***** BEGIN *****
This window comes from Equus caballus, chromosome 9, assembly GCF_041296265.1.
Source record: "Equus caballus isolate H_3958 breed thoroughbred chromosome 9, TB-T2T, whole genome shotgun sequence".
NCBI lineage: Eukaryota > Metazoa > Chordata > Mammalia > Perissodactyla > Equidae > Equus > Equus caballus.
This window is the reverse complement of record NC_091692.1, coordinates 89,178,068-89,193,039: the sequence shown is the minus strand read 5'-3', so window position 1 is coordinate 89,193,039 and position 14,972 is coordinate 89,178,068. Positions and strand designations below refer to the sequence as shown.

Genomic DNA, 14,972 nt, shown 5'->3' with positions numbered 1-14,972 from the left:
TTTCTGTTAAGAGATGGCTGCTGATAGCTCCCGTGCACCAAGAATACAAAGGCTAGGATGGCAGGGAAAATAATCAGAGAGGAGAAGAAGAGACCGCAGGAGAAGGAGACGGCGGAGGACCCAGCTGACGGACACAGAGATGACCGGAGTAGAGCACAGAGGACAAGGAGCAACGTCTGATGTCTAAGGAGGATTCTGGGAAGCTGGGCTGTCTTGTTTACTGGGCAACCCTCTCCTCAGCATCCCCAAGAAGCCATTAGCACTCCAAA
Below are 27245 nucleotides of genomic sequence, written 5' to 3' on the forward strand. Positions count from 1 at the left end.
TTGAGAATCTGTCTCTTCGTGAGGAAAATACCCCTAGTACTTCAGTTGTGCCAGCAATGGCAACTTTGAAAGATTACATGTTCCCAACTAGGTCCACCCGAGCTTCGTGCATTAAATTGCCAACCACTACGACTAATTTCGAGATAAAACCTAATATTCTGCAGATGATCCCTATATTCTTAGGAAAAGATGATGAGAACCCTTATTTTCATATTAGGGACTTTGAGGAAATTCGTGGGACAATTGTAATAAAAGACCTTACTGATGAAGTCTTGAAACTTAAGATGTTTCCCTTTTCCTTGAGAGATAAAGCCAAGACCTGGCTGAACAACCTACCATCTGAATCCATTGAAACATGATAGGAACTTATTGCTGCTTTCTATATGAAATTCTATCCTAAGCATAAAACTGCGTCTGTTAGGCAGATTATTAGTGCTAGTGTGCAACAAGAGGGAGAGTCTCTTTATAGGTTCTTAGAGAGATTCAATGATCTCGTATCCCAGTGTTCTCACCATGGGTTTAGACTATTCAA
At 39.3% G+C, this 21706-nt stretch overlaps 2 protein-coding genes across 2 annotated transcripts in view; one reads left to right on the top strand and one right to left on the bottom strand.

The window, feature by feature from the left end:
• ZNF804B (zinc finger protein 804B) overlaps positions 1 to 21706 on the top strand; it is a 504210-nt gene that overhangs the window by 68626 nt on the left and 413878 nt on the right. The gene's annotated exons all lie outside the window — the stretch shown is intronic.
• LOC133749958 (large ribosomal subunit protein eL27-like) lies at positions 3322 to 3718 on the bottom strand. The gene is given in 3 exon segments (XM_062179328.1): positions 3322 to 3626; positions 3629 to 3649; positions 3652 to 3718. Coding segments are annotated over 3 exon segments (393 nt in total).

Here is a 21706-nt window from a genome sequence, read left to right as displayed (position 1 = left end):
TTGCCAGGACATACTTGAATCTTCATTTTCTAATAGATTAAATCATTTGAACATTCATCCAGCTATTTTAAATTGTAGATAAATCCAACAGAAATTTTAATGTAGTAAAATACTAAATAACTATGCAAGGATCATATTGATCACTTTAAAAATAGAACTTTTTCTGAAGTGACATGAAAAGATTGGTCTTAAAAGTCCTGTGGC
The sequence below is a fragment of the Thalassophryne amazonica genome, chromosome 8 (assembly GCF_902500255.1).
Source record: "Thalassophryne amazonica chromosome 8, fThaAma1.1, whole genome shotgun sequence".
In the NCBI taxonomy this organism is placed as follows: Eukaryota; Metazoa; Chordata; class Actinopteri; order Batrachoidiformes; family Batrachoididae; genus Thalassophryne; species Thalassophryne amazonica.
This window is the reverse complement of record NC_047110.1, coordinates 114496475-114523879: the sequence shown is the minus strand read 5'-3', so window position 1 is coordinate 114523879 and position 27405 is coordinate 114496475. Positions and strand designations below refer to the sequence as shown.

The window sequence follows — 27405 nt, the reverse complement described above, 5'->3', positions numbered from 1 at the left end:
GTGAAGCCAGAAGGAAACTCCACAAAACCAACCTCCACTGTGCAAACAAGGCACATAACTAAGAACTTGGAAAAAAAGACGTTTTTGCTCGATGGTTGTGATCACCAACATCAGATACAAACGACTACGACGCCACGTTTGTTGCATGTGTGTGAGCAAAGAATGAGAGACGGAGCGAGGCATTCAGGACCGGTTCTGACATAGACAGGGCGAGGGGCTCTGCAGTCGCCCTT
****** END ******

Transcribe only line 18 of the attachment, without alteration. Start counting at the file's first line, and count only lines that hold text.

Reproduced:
This window is the reverse complement of record NC_047110.1, coordinates 114496475-114523879: the sequence shown is the minus strand read 5'-3', so window position 1 is coordinate 114523879 and position 27405 is coordinate 114496475. Positions and strand designations below refer to the sequence as shown.